What is the major major problem/conflict in Billy Budd?

The main conflict in Billy Budd is the one between Claggart and Budd.

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Billy Budd is rife with various conflicts. What is a bit amazing is that, despite the fact that the book takes place on a warship during the Napoleonic Wars just after the Nore Mutiny, neither of those could really be considered the "main" conflict. I would say that the main conflict is the one that exists between Claggart and Budd.

What makes this conflict especially suspenseful for readers to read about is the fact that we know Claggart has a problem with Budd, but we aren't sure why. To make matters worse, Budd can't fathom why Claggart doesn't like him, and Budd doesn't really consider Claggart an adversary until the event in the captain's cabin. This means that the main conflict is a man versus man; however, the conflict never feels like the it a straightforward conflict between a "good" character and a "bad" character. Claggart might be using devious methods to fight against Budd, but Budd simply refuses to engage in the fight.

Another main conflict has to be the internal conflict that exists within Vere. This conflict absolutely extends to Budd's punishment and how he chooses to handle it. He likes Budd a great deal, yet as captain he has to follow procedures. What makes it especially more difficult is that he knows that he could probably figure out a different punishment for Budd, and the crew would be glad of it. Vere knows that nobody wants to see Budd die, but he also knows that he doesn't want to give his crew any reason to think that a mutiny against him might work.

This spills over into another conflict dealing with the recent Nore Mutiny. All of the sailors and officers on board the vessel know that they are working within a very fraught environment. The crew never mutinies, but that potential conflict is always just beneath the surface throughout many parts of the novel, and it is at the forefront of Vere's mind at crucial moments.

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The main conflict in Billy Bud is the man versus man conflict between the master-at-arms, John Claggart, and Billy. Claggart does not like Billy due to the threat he poses to his position and influence as master-at-arms among the shipmates. Billy is widely liked by his colleagues on the ship. He is approachable and reasonable, which endears him to the shipmates. His popular personality attracts the conflict with Claggart. The master-at-arms maliciously accuses Billy of plotting mutiny on the ship. During the hearing, Billy faces a serious challenge in articulating his position due to a speech disorder. His frustration grows into anger, and he stabs Claggart, killing him. Claggart represents a malicious man, while Billy represents a morally upright man in an unfair trial.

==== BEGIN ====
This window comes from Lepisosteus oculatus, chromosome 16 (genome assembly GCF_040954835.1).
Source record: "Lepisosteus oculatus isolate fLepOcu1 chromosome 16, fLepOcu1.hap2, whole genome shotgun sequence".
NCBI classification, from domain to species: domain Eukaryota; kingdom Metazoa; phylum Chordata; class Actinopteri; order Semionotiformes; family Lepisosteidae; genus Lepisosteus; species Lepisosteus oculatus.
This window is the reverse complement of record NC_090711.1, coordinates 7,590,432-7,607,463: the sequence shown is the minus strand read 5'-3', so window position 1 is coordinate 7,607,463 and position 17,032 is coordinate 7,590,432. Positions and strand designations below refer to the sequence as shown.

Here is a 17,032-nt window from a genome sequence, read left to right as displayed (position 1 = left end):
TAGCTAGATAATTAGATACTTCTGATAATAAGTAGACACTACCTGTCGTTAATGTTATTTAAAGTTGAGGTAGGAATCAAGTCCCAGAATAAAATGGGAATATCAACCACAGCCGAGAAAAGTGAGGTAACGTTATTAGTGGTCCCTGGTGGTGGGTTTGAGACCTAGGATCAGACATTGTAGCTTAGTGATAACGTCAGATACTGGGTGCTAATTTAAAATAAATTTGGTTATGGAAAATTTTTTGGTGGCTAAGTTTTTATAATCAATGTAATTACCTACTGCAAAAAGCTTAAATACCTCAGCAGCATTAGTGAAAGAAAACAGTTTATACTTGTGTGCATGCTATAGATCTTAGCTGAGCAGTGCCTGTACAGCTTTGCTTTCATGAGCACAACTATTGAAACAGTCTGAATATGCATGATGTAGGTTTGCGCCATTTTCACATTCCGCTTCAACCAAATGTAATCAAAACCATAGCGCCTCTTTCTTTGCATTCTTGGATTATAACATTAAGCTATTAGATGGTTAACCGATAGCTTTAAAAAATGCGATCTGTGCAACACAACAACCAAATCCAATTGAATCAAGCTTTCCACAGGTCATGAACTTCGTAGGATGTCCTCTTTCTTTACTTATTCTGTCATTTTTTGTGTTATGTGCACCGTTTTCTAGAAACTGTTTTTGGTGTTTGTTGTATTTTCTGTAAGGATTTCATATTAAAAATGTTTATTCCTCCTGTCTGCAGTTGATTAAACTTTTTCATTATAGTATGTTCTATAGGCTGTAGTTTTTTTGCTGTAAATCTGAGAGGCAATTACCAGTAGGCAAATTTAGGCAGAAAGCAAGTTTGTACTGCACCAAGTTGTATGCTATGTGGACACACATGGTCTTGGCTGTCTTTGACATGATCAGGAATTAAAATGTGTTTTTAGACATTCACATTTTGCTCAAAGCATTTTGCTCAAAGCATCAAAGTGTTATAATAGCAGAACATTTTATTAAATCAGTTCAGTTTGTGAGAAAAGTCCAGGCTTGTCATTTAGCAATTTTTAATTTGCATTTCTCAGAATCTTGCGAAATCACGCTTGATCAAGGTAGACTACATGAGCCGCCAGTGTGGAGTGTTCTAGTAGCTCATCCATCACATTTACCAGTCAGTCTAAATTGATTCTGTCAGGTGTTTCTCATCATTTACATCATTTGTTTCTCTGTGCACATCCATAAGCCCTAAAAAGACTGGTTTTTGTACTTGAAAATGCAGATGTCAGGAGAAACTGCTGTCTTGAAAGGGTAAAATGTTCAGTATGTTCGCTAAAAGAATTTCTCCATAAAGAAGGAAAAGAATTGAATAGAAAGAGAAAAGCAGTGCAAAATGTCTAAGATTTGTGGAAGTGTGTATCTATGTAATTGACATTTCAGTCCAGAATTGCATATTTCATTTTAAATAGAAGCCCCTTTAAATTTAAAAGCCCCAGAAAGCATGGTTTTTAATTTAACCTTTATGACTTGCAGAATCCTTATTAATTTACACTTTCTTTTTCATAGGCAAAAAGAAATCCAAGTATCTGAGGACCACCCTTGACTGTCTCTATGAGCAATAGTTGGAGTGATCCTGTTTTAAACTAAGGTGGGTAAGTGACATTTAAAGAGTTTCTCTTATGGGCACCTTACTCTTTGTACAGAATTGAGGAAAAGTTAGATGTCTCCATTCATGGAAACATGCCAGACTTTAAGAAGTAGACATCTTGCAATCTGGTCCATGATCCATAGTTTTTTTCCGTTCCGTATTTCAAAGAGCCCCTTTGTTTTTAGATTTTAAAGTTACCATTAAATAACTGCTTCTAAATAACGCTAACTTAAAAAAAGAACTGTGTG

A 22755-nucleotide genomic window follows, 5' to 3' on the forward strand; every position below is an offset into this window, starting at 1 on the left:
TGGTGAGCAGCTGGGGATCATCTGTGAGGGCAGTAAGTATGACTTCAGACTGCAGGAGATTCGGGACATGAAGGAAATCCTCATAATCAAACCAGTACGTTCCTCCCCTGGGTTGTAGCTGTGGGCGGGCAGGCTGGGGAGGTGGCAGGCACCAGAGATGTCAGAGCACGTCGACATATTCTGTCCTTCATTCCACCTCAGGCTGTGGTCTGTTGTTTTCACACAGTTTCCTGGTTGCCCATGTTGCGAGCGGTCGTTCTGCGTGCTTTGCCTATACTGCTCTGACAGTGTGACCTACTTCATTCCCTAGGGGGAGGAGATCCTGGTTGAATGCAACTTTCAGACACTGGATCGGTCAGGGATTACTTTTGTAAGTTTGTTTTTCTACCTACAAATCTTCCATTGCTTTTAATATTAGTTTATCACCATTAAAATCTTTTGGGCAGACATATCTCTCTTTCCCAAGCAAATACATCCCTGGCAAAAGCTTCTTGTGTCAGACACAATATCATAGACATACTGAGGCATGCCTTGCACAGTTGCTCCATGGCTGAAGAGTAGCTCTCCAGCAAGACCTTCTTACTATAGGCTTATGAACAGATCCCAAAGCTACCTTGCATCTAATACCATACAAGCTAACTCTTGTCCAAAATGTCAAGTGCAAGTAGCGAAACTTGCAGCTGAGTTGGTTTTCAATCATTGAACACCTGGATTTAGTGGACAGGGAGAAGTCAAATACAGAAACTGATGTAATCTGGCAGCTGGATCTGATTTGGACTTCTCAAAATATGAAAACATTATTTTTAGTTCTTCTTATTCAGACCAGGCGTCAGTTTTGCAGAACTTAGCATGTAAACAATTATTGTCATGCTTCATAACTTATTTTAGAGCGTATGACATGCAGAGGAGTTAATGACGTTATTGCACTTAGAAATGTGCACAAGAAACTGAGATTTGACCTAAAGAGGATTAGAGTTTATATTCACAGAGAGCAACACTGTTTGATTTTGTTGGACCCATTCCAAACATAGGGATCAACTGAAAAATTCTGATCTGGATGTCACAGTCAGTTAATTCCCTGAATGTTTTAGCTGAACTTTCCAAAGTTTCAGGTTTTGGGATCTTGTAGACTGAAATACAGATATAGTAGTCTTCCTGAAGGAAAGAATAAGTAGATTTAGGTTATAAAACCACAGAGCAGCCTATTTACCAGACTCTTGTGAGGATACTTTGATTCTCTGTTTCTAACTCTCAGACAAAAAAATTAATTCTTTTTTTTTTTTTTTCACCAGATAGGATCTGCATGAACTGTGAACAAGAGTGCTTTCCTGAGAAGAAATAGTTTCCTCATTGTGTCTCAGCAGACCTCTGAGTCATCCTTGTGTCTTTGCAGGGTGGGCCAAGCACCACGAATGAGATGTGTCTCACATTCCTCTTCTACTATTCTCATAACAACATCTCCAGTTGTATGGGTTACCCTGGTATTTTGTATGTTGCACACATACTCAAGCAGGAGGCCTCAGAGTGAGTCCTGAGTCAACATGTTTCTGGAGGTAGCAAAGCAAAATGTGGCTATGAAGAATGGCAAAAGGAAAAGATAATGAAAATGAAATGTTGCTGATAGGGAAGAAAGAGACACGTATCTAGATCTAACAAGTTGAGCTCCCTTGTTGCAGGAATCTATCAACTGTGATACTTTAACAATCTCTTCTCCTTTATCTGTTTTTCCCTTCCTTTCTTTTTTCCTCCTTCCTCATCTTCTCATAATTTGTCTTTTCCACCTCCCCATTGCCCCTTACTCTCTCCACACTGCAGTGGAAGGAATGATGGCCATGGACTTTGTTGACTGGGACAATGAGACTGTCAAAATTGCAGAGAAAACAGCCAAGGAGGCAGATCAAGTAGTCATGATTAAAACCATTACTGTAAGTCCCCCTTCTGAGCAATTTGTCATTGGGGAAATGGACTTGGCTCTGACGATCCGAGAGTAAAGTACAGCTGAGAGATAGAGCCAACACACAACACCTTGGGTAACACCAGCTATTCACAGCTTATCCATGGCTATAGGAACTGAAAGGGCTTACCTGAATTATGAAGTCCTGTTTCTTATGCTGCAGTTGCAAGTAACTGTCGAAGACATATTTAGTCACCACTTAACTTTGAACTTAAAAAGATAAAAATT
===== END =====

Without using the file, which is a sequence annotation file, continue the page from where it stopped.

Another conflict in the story is the man versus self conflict experienced by Captain Vere. Captain Vere likes Billy and knows him to be a morally upright man. However, he is forced to uphold the law and try Billy for murder and mutiny.

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The central conflict in this text is the way that the individual is placed in conflict with the larger society of which he is a part. This is the theme that runs throughout this powerful text, and is apparent when Billy himself is taken from his own ship, called Rights-of-Man, and taken by Bellipotent, the war ship, in order to fight as part of the country's army. The meaning of this latter ship is "The God of War," and thus this section of the novel can be seen as symbolic of the way in which society strips individuals of their freedom and forces them to give up their liberties in order to serve society at large.

This is something that is highlighted in Captain Vere's decision to punish Billy by the letter of the law rather than go with his individual conscience and feeling that Billy is actually a good and innocent man. Captain Vere is thus a powerful example of the way that society forces men to ignore their own individual intuition and morals in order to pursue punishment according to society's dictates. Note how Vere is described in the following quote:

The father in him, manifested towards Billy thus far in the scene, was replaced by the military disciplinarian.

What Vere's natural state is, the "father in him," is replaced when Billy breaks society's law. That is, Vere is forced to act in a way that is, to him, unnatural, because of society and the way that it dictates behaviour. Again, the conflict of the individual vs. society is presented.

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